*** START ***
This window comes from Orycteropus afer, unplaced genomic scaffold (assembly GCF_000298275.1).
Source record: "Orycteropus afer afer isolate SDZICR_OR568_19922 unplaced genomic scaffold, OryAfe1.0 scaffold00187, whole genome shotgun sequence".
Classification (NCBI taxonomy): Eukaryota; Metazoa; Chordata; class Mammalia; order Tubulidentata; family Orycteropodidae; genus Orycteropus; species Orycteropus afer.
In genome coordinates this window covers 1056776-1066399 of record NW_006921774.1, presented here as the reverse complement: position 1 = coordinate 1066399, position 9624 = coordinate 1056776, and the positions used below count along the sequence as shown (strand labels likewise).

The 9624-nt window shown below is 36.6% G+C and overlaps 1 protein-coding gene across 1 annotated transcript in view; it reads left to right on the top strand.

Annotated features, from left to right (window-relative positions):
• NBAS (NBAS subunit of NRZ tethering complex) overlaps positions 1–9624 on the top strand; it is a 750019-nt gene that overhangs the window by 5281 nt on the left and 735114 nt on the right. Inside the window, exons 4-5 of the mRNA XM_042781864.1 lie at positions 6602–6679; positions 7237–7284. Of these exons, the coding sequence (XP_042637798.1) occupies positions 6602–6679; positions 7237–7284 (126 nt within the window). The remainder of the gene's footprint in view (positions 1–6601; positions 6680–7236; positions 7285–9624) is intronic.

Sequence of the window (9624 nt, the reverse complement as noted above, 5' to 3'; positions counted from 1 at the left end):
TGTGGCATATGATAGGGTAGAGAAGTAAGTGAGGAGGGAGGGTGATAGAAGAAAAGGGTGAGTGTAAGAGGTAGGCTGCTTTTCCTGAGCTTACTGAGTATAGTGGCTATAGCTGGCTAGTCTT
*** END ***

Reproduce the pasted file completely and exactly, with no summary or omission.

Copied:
This window comes from Orycteropus afer, unplaced genomic scaffold (assembly GCF_000298275.1).
Source record: "Orycteropus afer afer isolate SDZICR_OR568_19922 unplaced genomic scaffold, OryAfe1.0 scaffold00187, whole genome shotgun sequence".
Classification (NCBI taxonomy): Eukaryota; Metazoa; Chordata; class Mammalia; order Tubulidentata; family Orycteropodidae; genus Orycteropus; species Orycteropus afer.
In genome coordinates this window covers 1056776-1066399 of record NW_006921774.1, presented here as the reverse complement: position 1 = coordinate 1066399, position 9624 = coordinate 1056776, and the positions used below count along the sequence as shown (strand labels likewise).

The 9624-nt window shown below is 36.6% G+C and overlaps 1 protein-coding gene across 1 annotated transcript in view; it reads left to right on the top strand.

Annotated features, from left to right (window-relative positions):
• NBAS (NBAS subunit of NRZ tethering complex) overlaps positions 1–9624 on the top strand; it is a 750019-nt gene that overhangs the window by 5281 nt on the left and 735114 nt on the right. Inside the window, exons 4-5 of the mRNA XM_042781864.1 lie at positions 6602–6679; positions 7237–7284. Of these exons, the coding sequence (XP_042637798.1) occupies positions 6602–6679; positions 7237–7284 (126 nt within the window). The remainder of the gene's footprint in view (positions 1–6601; positions 6680–7236; positions 7285–9624) is intronic.

Sequence of the window (9624 nt, the reverse complement as noted above, 5' to 3'; positions counted from 1 at the left end):
TGTGGCATATGATAGGGTAGAGAAGTAAGTGAGGAGGGAGGGTGATAGAAGAAAAGGGTGAGTGTAAGAGGTAGGCTGCTTTTCCTGAGCTTACTGAGTATAGTGGCTATAGCTGGCTAGTCTT